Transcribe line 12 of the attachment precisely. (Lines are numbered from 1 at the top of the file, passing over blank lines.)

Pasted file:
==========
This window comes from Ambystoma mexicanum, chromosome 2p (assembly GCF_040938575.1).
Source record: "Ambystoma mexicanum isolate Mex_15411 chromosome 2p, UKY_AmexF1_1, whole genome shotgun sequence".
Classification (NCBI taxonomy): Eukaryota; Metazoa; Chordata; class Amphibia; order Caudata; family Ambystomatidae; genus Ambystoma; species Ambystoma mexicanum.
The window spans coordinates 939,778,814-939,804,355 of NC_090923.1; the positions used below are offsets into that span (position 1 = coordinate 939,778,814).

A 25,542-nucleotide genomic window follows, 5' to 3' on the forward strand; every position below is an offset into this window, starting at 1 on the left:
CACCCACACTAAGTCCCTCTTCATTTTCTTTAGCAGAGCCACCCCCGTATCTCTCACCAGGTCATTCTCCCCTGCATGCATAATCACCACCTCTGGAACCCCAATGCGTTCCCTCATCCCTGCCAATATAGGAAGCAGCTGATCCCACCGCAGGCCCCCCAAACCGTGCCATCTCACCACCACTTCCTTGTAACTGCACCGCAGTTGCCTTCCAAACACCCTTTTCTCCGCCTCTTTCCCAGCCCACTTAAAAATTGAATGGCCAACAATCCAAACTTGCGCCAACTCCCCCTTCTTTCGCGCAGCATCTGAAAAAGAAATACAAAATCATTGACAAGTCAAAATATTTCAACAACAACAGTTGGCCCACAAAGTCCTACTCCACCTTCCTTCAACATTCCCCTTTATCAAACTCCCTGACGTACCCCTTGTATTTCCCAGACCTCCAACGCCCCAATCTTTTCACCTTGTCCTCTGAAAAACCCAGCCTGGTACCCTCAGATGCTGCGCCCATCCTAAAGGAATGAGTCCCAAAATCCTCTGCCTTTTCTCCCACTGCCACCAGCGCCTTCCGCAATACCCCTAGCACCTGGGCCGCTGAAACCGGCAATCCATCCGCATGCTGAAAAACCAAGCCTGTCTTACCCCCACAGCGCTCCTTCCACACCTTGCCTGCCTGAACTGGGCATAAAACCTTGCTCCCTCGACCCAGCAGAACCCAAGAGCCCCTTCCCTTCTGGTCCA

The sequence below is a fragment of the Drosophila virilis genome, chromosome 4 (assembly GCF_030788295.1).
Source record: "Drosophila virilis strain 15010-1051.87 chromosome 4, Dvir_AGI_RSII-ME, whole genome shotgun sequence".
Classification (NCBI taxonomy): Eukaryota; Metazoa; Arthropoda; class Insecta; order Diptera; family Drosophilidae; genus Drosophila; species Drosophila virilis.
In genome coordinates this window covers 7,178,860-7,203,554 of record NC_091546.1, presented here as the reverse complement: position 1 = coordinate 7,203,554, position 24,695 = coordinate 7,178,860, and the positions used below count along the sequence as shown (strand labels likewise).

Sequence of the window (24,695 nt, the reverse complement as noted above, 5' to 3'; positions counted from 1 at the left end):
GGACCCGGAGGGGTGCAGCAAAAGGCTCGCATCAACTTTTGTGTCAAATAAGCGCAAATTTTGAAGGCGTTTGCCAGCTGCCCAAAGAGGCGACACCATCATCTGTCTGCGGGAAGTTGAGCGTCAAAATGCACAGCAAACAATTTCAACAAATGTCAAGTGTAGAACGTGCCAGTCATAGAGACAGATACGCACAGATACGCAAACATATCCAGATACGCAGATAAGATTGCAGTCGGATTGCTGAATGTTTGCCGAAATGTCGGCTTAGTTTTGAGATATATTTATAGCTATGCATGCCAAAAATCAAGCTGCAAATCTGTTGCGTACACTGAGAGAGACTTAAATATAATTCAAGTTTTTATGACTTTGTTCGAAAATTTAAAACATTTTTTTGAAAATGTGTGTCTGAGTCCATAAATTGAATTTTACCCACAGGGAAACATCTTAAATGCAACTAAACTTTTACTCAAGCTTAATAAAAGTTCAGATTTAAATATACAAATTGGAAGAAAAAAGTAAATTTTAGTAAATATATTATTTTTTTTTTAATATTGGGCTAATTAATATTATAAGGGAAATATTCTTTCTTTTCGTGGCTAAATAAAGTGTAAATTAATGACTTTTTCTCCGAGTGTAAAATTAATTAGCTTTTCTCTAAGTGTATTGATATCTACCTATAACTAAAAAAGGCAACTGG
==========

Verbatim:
GGACCCGGAGGGGTGCAGCAAAAGGCTCGCATCAACTTTTGTGTCAAATAAGCGCAAATTTTGAAGGCGTTTGCCAGCTGCCCAAAGAGGCGACACCATCATCTGTCTGCGGGAAGTTGAGCGTCAAAATGCACAGCAAACAATTTCAACAAATGTCAAGTGTAGAACGTGCCAGTCATAGAGACAGATACGCACAGATACGCAAACATATCCAGATACGCAGATAAGATTGCAGTCGGATTGCTGAATGTTTGCCGAAATGTCGGCTTAGTTTTGAGATATATTTATAGCTATGCATGCCAAAAATCAAGCTGCAAATCTGTTGCGTACACTGAGAGAGACTTAAATATAATTCAAGTTTTTATGACTTTGTTCGAAAATTTAAAACATTTTTTTGAAAATGTGTGTCTGAGTCCATAAATTGAATTTTACCCACAGGGAAACATCTTAAATGCAACTAAACTTTTACTCAAGCTTAATAAAAGTTCAGATTTAAATATACAAATTGGAAGAAAAAAGTAAATTTTAGTAAATATATTATTTTTTTTTTAATATTGGGCTAATTAATATTATAAGGGAAATATTCTTTCTTTTCGTGGCTAAATAAAGTGTAAATTAATGACTTTTTCTCCGAGTGTAAAATTAATTAGCTTTTCTCTAAGTGTATTGATATCTACCTATAACTAAAAAAGGCAACTGG